Stocks mostly dip amid tech wobbles, ahead of central banks

A currency trader watches the computer monitors near the screens showing the Korea Composite Stock Price Index (KOSPI), left, and the foreign exchange rate between U.S. dollar and South Korean won at the foreign exchange dealing room in Seoul, South Korea, Monday, July 30, 2018. Asian markets fell Monday after a steep decline in the U.S. technology sector weighed on Wall Street at the end of the week despite data showing the economy was growing. (AP Photo/Lee Jin-man)
A currency trader watches the computer monitors near the screens showing the Korea Composite Stock Price Index (KOSPI), right, and the foreign exchange rate at the foreign exchange dealing room in Seoul, South Korea, Monday, July 30, 2018. Asian markets fell Monday after a steep decline in the U.S. technology sector weighed on Wall Street at the end of the week despite data showing the economy was growing. (AP Photo/Lee Jin-man)

SINGAPORE — World stock markets mostly fell Monday after technology stocks took a hit last week and as investors monitor policy announcements of major central banks this week.

KEEPING SCORE: Britain's FTSE 100 was flat at 7,704 while Germany's DAX fell 0.2 percent to 12,833. France's CAC 40 shed 0.2 percent as well, to 5,498. Wall Street was set for a subdued open, with Dow futures up 0.1 percent and S&P 500 futures down 0.1 percent.

ASIA'S DAY: Japan's Nikkei 225 index dropped 0.7 percent to 22,544.84 and South Korea's Kospi edged 0.1 percent lower to 2,293.51. The Shanghai Composite index slipped 0.2 percent to 2,869.05 and Hong Kong's Hang Seng index lost 0.3 percent to 28,733.13.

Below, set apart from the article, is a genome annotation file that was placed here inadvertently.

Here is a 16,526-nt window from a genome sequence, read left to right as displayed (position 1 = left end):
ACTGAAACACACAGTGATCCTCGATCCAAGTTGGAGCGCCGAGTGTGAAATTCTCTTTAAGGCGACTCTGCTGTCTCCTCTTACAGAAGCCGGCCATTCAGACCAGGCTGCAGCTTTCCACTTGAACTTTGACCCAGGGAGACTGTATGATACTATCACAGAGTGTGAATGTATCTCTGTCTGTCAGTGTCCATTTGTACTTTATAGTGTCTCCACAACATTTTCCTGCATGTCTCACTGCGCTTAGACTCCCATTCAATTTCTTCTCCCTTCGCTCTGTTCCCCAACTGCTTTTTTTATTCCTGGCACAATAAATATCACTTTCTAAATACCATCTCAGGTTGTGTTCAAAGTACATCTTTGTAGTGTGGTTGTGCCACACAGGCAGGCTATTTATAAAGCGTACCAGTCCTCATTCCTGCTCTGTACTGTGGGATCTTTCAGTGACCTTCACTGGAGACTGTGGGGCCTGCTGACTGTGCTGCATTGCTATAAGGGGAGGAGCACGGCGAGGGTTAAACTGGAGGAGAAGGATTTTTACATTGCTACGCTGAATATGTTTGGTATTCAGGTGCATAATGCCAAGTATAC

CENTRAL BANKS: Investors will keep an eye on monetary policy meetings by three top central banks: in the U.S., Japan and U.K. The Bank of England is expected to nudge up its key interest rate by a quarter point on Thursday as inflation remains high, and despite uncertainty around Brexit. Attention will also be on the outlook that the U.S. Federal Reserve and Bank of Japan give amid global trade tensions that can raise prices and weaken growth.

U.S. ECONOMIC GROWTH: The U.S. economy accelerated in last quarter at an annual rate of 4.1 percent, its best showing since 2014, official data showed Friday. Consumers spent tax-cut money, businesses stepped up investment and exporters rushed to ship their goods ahead of retaliatory tariffs. While President Donald Trump said it wasn't "a one-time shot," most economists say the pace of growth in the April-June quarter won't last. Friday also marked the end of the busiest stretch of the second-quarter earnings season, with roughly a third of companies in the S&P 500 reporting results. Most companies delivered better-than-expected results and favorable outlooks. That has reinforced the underlying perception in the financial markets that the U.S. economy is performing strongly and that the Federal Reserve will raise interest rates again in coming months.

TECH STOCK LOSSES: Investors will also keep an eye on tech stocks after sharp losses last wekk. On Friday, Twitter said its monthly users declined in the second quarter, causing its stocks to plummet 20.5 percent. It was the company's second-biggest loss since going public in 2013. Snap, the company behind the Snapchat messaging app, slid 4 percent. Facebook shares gave up 0.8 percent a day after the social media giant led a slide in technology stocks that snapped the S&P 500's three-day winning streak. Amazon.com bucked the trend, adding just 0.5 percent, after it reported its biggest profit ever.

ENERGY: Benchmark U.S. crude rose $1.46 to $70.15 per barrel in electronic trading on the New York Mercantile Exchange. It lost 92 cents on Friday. Brent crude, used to price international oils, rose 61 cents to $74.90.

CURRENCIES: The dollar rose to 111.07 yen from 111.00 yen on Friday. The euro gained to $1.1680 from $1.1656.

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